When someone arrives at Mykonos, its vibrant nightlife, a limitless supply of bars and clubs, and the wide selection of sparkling, sandy beaches are expected.
What you may not expect, however, are the culinary treasures that await hidden between the whitewashed, cobbled streets of the island.
Treasures that the Mykonian gastronomy lavishly offers to its locals and visitors consist of delectable local products and age-old recipes that have raised generations upon generations of Greeks.
If you want to experience the island from a local point of view, its cuisine is the way to go. With our Mykonos food guide, learn about the best products, dishes, and eateries on the island and get an overview of what to eat in Mykonos during your stay so you can satisfy your gastronomic needs as much as you’ll satisfy your partying needs!
After all, there nothing works up an appetite better than dancing!
Please keep in mind that fish and seafood are a staple in all of Greece and the Greek islands especially. Cooked in the oven, on the grill, or fried, plain fish and seafood are an integral part of the Mykonian diet and a weekly constant for most, and therefore, I won’t bore you with grilled fish fun facts; just know that fish and seafood are always an option.
Local products of Mykonos
Kopanisti cheese - credits: Sengerg/Shutterstock.com
As with all regions of Greece, Mykonos takes pride in its local products that comprise the ingredients used in its hundreds of mouthwatering culinary creations. From cheese to cold cuts, rusks, and more, here are the local products of Mykonos that will make you fall in love with its cuisine!
Mykonos’ sausages: Mykonos is famous for its incredible sausages that carry a distinct taste people go crazy for. Mykonos’ sausages are seasoned with Greek savory spice, also known as ‘throubi’ in Greek, spice, salt, oregano, and pepper, and are then left to air-dry.
They typically have a higher lean meat content than fat and are therefore considered to be the best-quality sausages out there. The traditional rustic sausages are one of the most popular ‘meze’ on the popular island, and locals love to accompany it with traditional ouzo or local wine.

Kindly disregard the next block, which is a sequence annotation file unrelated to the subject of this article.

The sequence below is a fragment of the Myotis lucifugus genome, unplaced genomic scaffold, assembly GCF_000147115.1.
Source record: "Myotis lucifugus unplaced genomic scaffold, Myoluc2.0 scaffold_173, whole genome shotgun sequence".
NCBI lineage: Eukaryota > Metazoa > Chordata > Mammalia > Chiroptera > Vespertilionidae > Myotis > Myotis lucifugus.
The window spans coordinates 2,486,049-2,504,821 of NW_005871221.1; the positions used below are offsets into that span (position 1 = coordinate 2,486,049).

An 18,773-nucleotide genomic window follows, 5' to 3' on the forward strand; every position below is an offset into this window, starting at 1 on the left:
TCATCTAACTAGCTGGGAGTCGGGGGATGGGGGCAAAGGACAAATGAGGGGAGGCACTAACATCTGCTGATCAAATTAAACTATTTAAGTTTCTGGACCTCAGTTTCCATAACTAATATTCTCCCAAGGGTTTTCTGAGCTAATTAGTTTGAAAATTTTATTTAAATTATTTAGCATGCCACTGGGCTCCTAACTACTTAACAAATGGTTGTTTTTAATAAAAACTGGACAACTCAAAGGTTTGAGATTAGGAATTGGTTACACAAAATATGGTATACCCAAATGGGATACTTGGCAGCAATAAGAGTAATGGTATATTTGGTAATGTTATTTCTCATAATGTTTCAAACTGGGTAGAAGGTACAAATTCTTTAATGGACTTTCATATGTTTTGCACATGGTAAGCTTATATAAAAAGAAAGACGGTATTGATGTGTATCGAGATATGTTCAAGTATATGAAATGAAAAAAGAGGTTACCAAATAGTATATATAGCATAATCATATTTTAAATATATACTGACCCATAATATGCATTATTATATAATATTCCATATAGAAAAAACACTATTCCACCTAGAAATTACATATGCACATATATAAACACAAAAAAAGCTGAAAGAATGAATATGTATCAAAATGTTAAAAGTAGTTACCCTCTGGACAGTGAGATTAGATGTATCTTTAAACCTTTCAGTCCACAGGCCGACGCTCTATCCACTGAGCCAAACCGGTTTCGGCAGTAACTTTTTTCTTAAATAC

Kopanisti: Kopanisti is officially recognized as a product of designation of origin, and although one can taste it on pretty much every island on the Cycladic complex, it is most often found and more commercially produced in the islands of Syros, Tinos, and Mykonos.
It is a soft fermented cheese with a strong peppery and spicy flavor. Depending on the place you get it from, kopanisti has many variations regarding its production.
In Mykonos, it is traditionally made from raw non-heat-treated cow milk -or a mixture of sheep, goat, and cow milk- curdled with natural rennet and drained into specially-made pouches.
It is then left to mature over a number of months before becoming available for general consumption. It is best served spread on freshly-baked bread. I mean, who doesn’t love cheese on bread?
Dipirites: Another outstanding "ambassador" of the authentic Mykonian taste are the barley rusks known as dipirites. These rusks -with different names- can be found all over Greece. In Mykonos, they have been accompanying Greek and foreign seafarers for years, as they can be preserved without losing their crispness and taste for prolonged periods of time.
Tyrovolia: Tyrovolia -or rovolia as it is often referred to- is another soft cheese and a trademark of Mykonos, while it is used in various recipes, such as the traditional onion pie with lard, the local honey pie, fried eggs, and stews, among others.
It is a fresh cheese that derives from the early stages of production of the aforementioned kopanisti cheese, however, unlike kopanisti, it’s not spicy.
Ksinotiro: A variation of the traditional -and famous- xinomizithra cheese, ksinotiro is left in the sun for far longer, something that gives it a much rougher texture than the typical xinomizitha.
As its name suggests -since ‘ksino’ means ‘sour’ in Greek- it is a sour-tasting cheese that is a derivative of sour milk that is squeezed into specially-made cheese baskets. When served fresh, it is pleasantly eaten as a table cheese. When served dry, it is ideal for pasta and all kinds of red sauces.
Louza: Made from local pork, louza is the leading Mykonian product one can savor in many variations. Traditionally, it comes from the part of the animal that gives the fillet.
The fillets are left in salt for 24 hours and then kneaded with plenty of spices, such as pepper, oregano, and Greek savory, in large quantities. After the kneading process, they are stuffed in the pig's large intestine, hung in the air, and matured over a 10-15 day period.
When louza is made of pork tenderloin, it is called a mpoumpoulo. The best way to eat the louza sausage is in very thin slices.